History cannot simply be conceived in terms of past events, narratives and occurrences but also and primarily, as it relates to the present. The way we accumulate history unquestionably shapes the way we understand reality. But whose History are we talking about? What does it mean to us? And how is it formed? Stelios Karamanolis paints awkward moments from the past forcing us to a re-evaluation of that story. Here, he paints an army officer that sits like a scared child and reminds us nothing of a brave moment in battle, while his color pallet creates a mysterious atmosphere that evokes a more private moment, a dreamy, even a metaphysical one.
Lefteris Tapas continues his philosophical search of the ‘real’ through a large-scale wall piece from his Garden series. Made up of twenty four separate parts, the artist detaches pieces out of an otherwise unbreakable totality that is nature and takes us into a world that looks more like if we are witnessing a shadow theater of a forest through a lens or a magnifying glass, than an accurate reconstruction of a natural site with characteristic vegetation. Tapas’ Shadow Theater is not a window to nature but rather a glimpse into a secretly hidden world.
According to Anais Nin “it is a sign of great inner insecurity to be hostile to the unfamiliar”. Zoi Gaitanidou employs the technique of drawing, cutting and sewing to create tapestry-like canvases that unfold an apocalyptic narrative of a mysterious tribe of humanoids whose world is significantly altered after an encounter with some weird alien-like creatures. Yet, the tribe does not seem scared or threatened to be around them but demonstrate a rather uncanny sense of balance and peace.
Pavlos Tsakonas references to industrial, urban and science fiction environments and exhibits a dark colorful object that resembles a comet or a stone. His works are meticulously cut in wood and painted in every detail and aim to create a new optical reality that plays with the illusion of 3dimensionality, light, space and movement and tries to trigger the visitors’ curiosity, marvel or surprise.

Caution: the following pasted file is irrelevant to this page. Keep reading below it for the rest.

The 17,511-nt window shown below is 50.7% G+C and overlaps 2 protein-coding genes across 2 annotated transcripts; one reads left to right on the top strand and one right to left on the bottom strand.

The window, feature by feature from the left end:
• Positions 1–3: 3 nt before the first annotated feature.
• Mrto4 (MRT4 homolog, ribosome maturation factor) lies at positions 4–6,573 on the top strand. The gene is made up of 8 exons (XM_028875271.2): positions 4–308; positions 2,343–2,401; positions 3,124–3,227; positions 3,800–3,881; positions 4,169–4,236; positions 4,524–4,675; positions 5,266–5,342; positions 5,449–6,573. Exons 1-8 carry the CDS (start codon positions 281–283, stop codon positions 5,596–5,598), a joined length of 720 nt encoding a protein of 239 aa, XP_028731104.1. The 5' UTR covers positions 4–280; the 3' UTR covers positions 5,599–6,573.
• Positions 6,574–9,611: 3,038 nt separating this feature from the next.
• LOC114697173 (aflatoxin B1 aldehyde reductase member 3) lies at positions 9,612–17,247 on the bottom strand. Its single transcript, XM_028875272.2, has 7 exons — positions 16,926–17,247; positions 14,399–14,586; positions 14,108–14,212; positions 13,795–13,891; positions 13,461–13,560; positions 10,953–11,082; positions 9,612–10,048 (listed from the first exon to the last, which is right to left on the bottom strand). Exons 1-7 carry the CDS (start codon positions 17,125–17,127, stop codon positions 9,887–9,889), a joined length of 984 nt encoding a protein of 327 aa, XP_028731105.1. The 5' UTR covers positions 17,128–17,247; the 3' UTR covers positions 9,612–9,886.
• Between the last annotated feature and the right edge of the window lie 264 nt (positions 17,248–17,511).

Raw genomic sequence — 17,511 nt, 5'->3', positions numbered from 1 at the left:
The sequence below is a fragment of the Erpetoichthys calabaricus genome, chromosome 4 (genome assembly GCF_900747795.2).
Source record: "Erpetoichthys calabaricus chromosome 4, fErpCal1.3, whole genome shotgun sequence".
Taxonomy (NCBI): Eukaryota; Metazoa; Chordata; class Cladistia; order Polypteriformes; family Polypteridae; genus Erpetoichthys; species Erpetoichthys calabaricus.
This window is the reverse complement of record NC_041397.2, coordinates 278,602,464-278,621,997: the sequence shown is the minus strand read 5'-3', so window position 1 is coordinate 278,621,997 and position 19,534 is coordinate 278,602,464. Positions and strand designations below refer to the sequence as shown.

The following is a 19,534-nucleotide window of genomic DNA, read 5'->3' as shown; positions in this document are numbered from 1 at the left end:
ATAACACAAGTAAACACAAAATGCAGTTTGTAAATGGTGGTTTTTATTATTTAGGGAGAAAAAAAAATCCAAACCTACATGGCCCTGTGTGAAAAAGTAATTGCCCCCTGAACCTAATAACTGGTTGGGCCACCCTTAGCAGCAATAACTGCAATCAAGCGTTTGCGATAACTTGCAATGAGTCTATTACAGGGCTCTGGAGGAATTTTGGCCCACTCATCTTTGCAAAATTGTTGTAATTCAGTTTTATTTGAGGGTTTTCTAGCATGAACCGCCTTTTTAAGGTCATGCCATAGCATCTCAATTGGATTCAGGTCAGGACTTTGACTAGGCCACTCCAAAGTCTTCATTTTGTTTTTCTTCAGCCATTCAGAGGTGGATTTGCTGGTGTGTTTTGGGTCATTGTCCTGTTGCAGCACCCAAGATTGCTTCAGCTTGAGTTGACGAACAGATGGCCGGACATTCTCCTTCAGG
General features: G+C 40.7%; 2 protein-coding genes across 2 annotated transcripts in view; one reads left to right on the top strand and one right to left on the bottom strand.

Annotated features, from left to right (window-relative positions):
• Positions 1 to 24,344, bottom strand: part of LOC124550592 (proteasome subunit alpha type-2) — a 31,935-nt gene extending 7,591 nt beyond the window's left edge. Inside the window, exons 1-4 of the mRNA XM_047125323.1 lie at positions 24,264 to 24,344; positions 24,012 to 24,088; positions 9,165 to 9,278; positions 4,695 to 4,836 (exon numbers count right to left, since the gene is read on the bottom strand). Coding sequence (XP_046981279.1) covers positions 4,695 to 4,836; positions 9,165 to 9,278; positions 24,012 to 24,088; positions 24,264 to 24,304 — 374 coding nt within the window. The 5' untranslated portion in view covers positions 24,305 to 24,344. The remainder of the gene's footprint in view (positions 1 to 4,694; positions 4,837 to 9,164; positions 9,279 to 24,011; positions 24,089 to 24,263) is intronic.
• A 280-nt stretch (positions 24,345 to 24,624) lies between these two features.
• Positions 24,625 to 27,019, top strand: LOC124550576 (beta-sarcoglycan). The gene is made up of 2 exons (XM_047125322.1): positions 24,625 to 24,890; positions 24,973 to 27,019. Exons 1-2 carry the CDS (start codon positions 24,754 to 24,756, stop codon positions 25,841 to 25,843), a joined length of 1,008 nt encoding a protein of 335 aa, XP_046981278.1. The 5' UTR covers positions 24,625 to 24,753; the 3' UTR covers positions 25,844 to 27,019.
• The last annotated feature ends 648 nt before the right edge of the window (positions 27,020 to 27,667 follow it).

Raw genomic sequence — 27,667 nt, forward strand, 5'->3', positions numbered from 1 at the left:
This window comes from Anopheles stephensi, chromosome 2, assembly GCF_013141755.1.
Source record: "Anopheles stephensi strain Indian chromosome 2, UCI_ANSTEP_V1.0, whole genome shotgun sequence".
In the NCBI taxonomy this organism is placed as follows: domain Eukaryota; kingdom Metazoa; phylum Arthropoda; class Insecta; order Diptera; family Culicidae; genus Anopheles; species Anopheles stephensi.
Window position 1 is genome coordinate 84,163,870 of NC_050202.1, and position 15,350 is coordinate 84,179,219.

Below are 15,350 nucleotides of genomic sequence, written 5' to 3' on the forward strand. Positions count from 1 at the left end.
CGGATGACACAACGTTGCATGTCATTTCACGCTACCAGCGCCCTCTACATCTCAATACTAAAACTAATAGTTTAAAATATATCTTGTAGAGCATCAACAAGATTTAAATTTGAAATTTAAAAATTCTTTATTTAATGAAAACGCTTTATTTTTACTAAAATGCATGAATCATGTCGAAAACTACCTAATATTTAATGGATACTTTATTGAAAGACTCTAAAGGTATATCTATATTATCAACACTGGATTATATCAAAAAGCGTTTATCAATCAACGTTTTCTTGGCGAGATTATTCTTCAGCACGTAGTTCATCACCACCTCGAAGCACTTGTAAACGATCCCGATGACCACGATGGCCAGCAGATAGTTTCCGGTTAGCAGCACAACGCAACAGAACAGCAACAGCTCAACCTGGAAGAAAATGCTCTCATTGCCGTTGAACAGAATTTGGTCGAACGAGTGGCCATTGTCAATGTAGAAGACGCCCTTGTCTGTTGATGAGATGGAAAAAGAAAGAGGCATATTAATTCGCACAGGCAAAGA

The work of Diamantis Sotiropoulos stands outside one's familiar knowledge or perception and presents us with  a group of uncanny creatures from the world of fantasy. The drawings from the Punishment series he exhibits here carry descriptive often humorous titles and are displayed to be viewed as a group of characters that make up a mysterious narrative.
Panayiotis Loukas moves also along the lines of fantasy or even horror-like storytelling and creates a personal mythology that illustrates a series of dead painters. Drawn in great detail, his works consist all the details that build a story and invite the viewer to explore everything that seems hidden or unfamiliar. In his works things we find more terrifying appear that way because they once seemed familiar and are now brought up by an uncanny pose or incident. 
Last but not least, Manolis Daskalakis-Lemos‘ work exposes traces left in time that create a memory archive able to take us from the specific to the general and vice versa. His work consists of a text, a photograph of the animal cemetery of the Athens College and a found portrait of one of the dogs that is buried there. His work often deals with site-specific paradigms and an image-historical approach that explores Presence in what appears to be Absence, and questions the ways we record, organize or memorialize.